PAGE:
Department of First Stories
Two Hours West of Nothing
by Gabriela Stiteler
It was two-thirty on a Tuesday, and I was slow-sipping a gimlet while folding laundry and watching Antiques Roadshow when the phone rang. There were only a handful of people who called now that Paul was dead and I was taking an extended break from work: my sister in L.A., my brother in Minnesota, and the odd friend checking in.
Lauren was in the third camp.
“Did you hear what happened to Joe?” she asked by way of greeting.
She was the only person I still talked to from home. Home being a small town in Maine covered in rust and regrets. It was two hours west and had a way of wrapping itself around a person and pulling down, like an anchor. Lauren made for the West Coast as soon as we graduated from high school and she didn’t come back.
Not even for her mother’s funeral.
Our conversations were measured and infrequent and I wasn’t ever really sure what to expect.
“Joe?” I stopped folding the laundry. Joe and Lauren had dated from the seventh grade up through the minute she left town. Things with Joe had always been complicated.
Somewhere in the background, some sort of bell sounded and she swore. In high school, she had bright pink hair and three nose rings and carried a deck of playing cards with naked men. Twenty-some years later, she was a marine biologist who disappeared onto vessels for weeks at a time.
Life could be funny like that.
“Listen,” she said. “I’m about to ship out for a month and can’t talk now. But they say he killed his mom.”
I took a slow sip of my drink and considered. Joe’s mom, Rose, was a hell of a nice woman. I hadn’t seen her in twenty years but I could still picture her standing over the sink, slender, with that frosted-blond hair of a certain era and a cigaret hanging out of her mouth. She had been a single mom working two jobs and doing the best she could.
And then there was Joe.
He was one of those people who set fire to good things, the things that made life worthwhile.
But even at his craziest, there was no way he’d have hurt Rose. He was soft for her, and everyone knew it.
“Not my business, Lauren,” I said, but I only half meant it. Since Paul died, some piece of me was hungry for the past in a way that was unnerving. I’d come unmoored.
And Lauren was stirring the pot.
“He confessed and is refusing representation,” she continued.
The fog that surrounded me after Paul’s death broke in one breath, and a sharp curiosity overrode what might have been apprehension.
“How do you know this?” I asked.
“People talk. Sometimes I lis-ten.” She sounded defensive, and I knew why.
The only other person she was still in touch with from back home was Ryan Wagner. Lauren had been half in love with Joe, and Ryan had been half in love with Lauren. After Lauren skipped town, Ryan knocked up a girl from our class and married her. Last I knew, he had two kids and a mostly unhappy marriage.
Lauren stayed away.
Ryan stayed married.
Ten years of practicing divorce law had taught me that an innocent enough trip down memory lane could land a person in a messy emotional affair. And messy emotional affairs impaired judgment.
Which was probably why Lauren had called me instead of digging around herself.
She must have sensed my disapproval, because she let the silence stretch for a minute. Then she said, “I don’t think Joe did it.”
My better judgment was telling me to let it go. Instead, I said, “How’d she die?”
“Pills.” The bell in the background sounded again, louder this time, and somebody shouted. “Look,” she said in a rushed voice, “. . . maybe there isn’t anything to do. I almost didn’t call. . . . But sometimes he listens to you.”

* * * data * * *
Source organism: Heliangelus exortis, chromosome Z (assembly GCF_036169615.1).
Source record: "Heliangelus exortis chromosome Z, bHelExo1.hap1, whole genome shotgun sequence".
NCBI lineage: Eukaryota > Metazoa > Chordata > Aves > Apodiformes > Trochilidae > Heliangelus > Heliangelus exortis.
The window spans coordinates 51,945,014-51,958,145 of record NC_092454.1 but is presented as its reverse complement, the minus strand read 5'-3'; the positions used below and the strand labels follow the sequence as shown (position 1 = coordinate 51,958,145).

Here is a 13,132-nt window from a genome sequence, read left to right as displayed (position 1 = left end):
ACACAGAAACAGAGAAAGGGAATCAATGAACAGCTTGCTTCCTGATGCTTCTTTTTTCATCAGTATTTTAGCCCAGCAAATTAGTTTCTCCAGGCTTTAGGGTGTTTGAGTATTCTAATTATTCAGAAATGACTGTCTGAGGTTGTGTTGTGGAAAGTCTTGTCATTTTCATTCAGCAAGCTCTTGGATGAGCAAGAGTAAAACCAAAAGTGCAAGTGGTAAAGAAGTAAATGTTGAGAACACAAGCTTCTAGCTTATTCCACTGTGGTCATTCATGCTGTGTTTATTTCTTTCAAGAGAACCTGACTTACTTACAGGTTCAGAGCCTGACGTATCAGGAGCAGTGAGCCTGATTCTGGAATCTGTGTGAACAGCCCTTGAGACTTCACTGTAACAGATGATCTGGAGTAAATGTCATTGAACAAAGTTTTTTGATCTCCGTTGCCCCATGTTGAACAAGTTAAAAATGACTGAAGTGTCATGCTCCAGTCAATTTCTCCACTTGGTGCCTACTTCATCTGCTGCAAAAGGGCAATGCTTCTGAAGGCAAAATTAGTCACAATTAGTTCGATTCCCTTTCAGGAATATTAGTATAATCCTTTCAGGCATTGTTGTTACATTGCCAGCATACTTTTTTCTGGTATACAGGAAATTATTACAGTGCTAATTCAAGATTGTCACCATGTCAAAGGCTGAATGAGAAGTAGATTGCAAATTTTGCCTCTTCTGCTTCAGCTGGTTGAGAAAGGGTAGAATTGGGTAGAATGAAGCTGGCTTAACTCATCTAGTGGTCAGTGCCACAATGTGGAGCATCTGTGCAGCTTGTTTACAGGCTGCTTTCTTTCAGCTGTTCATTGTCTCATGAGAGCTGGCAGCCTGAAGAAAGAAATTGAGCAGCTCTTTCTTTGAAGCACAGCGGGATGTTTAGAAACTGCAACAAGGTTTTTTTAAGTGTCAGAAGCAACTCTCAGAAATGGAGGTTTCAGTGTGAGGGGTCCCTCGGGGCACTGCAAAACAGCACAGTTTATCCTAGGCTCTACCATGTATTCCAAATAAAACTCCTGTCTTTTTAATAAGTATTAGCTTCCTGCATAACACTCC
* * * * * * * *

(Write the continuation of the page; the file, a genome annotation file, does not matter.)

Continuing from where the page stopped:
“I’m not going back,” I said, but my heart wasn’t in it. I wasn’t working, and I was bored out of my mind. And, if I was in the mood to be honest, I was lonely as hell.
Paul had left a gaping hole that I had mostly been trying to ignore. Hence the gimlets and the Roadshow.
“Look,” she said. “I got to go. Just ask around about it. Just go see. Just in case, will ya?”
And then she hung up.
Last time I’d gone back to the place we were from was for a funeral. Johnny B., a nice kid a year ahead of me in school, had been driving drunk on St. Patty’s Day and smashed into a car with two young mothers.
Both husbands showed for Johnny’s funeral with their kids. Pissed. Things got ugly, and nobody was at their best. Anyway, I drank too much after and burnt some bridges and wrote the place off. With my dad dead and my sister living out in L.A. and my brother in Minnesota, there was nothing to go back to.
But then again, my empty house and the hollowness in my chest and likely the gimlets that I had been slow-sucking since breakfast had me thinking. Why not? What else did I have going on?
I cranked up Roadshow and finished pairing the socks. Somewhere, the voice of reason in the back of my gin-soaked brain was reminding me the path to hell was paved with good intentions.
I dutifully ignored it.
* * *
It was two hours driving straight west to get to the place that had effectively raised me. Hometowns have a way of imprinting on a person, and I was no exception. I was from a place that consisted of empty strip malls and rusted-out cars. A place scarred and carved up and tough like the people who stuck around.
I’d looked up what I could about Rose’s death before I left. All I found was an ambiguous obituary and an article tucked up into the local paper about Joe’s arrest. She had cancer. The kind that ate away at a person. Sometime on a Wednesday she had swallowed twenty pills too many.
It might have been suicide and nobody would have blamed her.
Only thing was, Joe sat in the house with her upstairs. Dead. Not saying a thing to anyone for more than twenty-four hours.
And when questioned, he said, “I had to do it.”
And he hadn’t said anything since.
Two hours alone in a car was enough time to reflect on a lot of things.
There was one memory in particular that I kept stumbling back over.
It was from a November that was colder than usual and the lake had the illusion of having frozen over. Joe and I were walking down Peach Street sometime past when the sun had gone down. It wouldn’t have been too late, because I had a curfew. Not that my dad had any way of enforcing things from his perch at the Legion.
“It doesn’t matter anyway,” Joe said. He was laughing.